Patio Sale
by S Martha Montevallo ©2003

It was spring of 1980. Late spring, and warm before the intense heat of summer in Tucson. I was driving on a narrow street, more like a country road, a little south of the Rillito River. It was a street without curbs, ragged and weedy on the edges. On my left, the south side, short streets entered small neighborhoods of modest houses with neat front yards decorated with colorful flowers and leafy trees. On my right high grass and, at a little distance, a grove of trees made a near horizon. Suddenly I saw a sign: Patio Sale: and an arrow pointing down a narrow dirt lane toward the north.

Patio Sale? Not garage sale or yard sale? I turned into the lane and drove about a quarter of a mile between stands of tall grasses and soon saw a dignified two story white frame house with a barn behind. Both were showing their age and a little neglect but still standing firm. Near the barn was a flatbed truck from about the 50s. The house faced west overlooking the forest of trees sheltering a ground cover of small plants with blue flowers.

On the porch I saw the last of the patio sale that had started a few days earlier. Not much was left except some wonderful outdated garments. Beautiful dresses of silk and wool made by a skilled dressmaker, lined, zippers picked by hand, buttons of semi-precious stones. But from the 60s and at least fifteen years out of date. I suggested that she donate them to the drama department at the University of Arizona to use as costumes. She had already thought of that. She was tall, elegant, cultured, educated, well spoken, and patient. The place was so pleasant, shady and rural, surrounded by busy Tucson, that I was inclined to linger.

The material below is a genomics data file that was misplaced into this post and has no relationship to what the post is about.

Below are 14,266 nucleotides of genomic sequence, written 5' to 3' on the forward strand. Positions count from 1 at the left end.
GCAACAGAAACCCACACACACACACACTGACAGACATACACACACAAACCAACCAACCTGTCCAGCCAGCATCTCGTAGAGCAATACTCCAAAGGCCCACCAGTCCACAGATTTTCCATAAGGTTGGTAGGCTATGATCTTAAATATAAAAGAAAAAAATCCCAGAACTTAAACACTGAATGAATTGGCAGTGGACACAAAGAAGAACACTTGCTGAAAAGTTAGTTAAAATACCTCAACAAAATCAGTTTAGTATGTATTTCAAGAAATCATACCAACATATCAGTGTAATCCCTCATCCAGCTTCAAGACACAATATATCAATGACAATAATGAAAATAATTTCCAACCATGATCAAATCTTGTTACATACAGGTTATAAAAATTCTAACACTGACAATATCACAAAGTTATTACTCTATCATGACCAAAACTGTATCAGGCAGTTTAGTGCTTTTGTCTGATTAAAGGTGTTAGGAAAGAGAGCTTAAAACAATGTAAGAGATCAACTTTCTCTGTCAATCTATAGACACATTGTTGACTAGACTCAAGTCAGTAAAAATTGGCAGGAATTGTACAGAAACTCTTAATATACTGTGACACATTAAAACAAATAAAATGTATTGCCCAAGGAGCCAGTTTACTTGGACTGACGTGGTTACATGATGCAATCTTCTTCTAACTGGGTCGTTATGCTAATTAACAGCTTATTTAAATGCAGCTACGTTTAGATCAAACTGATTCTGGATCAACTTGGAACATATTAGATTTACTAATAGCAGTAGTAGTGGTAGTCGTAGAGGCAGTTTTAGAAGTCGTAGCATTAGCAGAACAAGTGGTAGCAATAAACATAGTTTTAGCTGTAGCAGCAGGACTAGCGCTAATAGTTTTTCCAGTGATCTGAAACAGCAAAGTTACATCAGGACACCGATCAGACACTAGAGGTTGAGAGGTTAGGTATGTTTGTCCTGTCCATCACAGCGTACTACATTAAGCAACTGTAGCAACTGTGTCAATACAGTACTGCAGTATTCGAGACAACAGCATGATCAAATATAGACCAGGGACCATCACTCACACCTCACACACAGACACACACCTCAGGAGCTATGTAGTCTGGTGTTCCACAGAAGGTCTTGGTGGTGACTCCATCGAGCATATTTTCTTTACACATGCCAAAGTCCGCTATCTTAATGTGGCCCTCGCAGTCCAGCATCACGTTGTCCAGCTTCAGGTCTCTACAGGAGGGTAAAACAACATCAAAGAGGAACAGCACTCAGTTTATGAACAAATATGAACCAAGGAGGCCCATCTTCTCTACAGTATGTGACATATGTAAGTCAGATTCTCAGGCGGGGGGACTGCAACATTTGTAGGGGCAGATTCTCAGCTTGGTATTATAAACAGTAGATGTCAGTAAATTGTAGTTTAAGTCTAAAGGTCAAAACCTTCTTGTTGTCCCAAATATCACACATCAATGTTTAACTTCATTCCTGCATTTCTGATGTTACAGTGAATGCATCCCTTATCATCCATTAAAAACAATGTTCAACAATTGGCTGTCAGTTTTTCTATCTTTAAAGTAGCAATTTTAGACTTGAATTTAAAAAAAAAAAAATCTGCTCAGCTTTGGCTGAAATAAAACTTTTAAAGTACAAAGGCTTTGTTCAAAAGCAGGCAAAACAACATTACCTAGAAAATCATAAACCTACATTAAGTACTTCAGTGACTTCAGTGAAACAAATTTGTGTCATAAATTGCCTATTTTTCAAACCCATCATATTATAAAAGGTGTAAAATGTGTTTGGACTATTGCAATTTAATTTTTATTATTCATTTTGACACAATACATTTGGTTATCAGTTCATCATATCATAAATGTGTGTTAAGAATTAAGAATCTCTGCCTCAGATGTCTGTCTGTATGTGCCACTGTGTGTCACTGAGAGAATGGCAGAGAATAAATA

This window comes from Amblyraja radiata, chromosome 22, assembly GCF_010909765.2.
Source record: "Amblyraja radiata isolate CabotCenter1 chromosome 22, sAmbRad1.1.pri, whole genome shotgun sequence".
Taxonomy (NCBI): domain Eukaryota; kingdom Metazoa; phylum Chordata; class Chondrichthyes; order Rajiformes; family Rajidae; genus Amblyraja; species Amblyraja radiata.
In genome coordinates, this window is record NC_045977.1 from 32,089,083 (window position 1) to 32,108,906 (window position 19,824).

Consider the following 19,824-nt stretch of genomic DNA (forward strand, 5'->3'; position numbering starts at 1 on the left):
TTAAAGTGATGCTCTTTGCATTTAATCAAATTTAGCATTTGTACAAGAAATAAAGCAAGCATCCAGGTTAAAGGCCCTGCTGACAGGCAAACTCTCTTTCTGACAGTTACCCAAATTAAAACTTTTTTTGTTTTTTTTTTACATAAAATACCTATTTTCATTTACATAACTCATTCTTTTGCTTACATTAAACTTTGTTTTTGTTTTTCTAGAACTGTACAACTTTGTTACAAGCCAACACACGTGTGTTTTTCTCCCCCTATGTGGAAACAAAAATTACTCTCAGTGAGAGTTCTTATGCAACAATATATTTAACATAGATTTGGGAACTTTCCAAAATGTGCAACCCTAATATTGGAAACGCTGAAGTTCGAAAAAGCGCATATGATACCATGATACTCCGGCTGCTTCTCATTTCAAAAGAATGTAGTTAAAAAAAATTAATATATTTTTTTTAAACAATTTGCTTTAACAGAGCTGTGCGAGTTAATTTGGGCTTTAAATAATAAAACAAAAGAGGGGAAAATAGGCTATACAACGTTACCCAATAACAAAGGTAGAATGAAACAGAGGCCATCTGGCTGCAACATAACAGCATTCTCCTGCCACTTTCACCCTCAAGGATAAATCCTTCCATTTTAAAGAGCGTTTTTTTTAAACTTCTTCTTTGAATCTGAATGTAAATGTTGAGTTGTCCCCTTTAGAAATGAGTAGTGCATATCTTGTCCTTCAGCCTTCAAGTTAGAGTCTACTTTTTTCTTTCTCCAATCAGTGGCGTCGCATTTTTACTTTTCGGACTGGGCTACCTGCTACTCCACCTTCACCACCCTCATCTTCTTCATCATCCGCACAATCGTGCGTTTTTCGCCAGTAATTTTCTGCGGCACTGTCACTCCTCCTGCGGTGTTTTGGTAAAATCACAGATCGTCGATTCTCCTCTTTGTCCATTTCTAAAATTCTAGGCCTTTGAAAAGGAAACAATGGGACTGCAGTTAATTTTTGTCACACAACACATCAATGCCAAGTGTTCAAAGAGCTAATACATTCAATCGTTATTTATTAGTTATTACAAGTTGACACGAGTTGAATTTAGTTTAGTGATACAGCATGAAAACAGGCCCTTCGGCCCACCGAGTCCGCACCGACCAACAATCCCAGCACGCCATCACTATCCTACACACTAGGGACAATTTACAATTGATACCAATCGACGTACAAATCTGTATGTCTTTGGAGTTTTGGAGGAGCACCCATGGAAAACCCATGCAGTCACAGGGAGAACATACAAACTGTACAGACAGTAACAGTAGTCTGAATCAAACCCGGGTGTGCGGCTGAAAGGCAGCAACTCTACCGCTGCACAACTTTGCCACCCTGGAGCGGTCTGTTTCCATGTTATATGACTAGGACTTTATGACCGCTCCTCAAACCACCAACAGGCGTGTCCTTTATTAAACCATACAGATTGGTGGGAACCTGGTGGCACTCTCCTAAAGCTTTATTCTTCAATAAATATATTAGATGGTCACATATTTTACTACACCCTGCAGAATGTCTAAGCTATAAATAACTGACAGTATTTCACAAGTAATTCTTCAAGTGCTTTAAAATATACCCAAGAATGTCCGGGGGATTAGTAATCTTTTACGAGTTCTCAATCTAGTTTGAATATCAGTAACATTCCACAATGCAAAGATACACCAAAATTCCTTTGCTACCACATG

A short, dumpy, elderly woman with a nimbus of white hair, sparkly eyes, and a friendly smile came out on the porch and the younger woman introduced me to her mother. She told me that she had come there as a bride in 1922, had planted all the trees providing the shade that seemed to go on and on. She had also had grass but when it got too shady for the grass to thrive her nurseryman told her about the ground cover with the shiny pointed leaves and the little blue flowers. It was such an oasis in Tucson that I was loathe to leave. The house was nearly cleared out and it was obvious that they would be moving.

I asked why they were leaving such a wonderful park like, secluded, shady sanctuary. “It’s going to be a mall,” the daughter told me. Stunned, I blurted out, “What a shame!” “Oh, Mother’s been looking forward to this since 1934.”

And a mall it is, Tucson Mall on Wetmore Road. The ladies were Mrs. Wetmore and her daughter. Now when I’m on that busy five-lane street I feel sad for the lovely place I saw only once.

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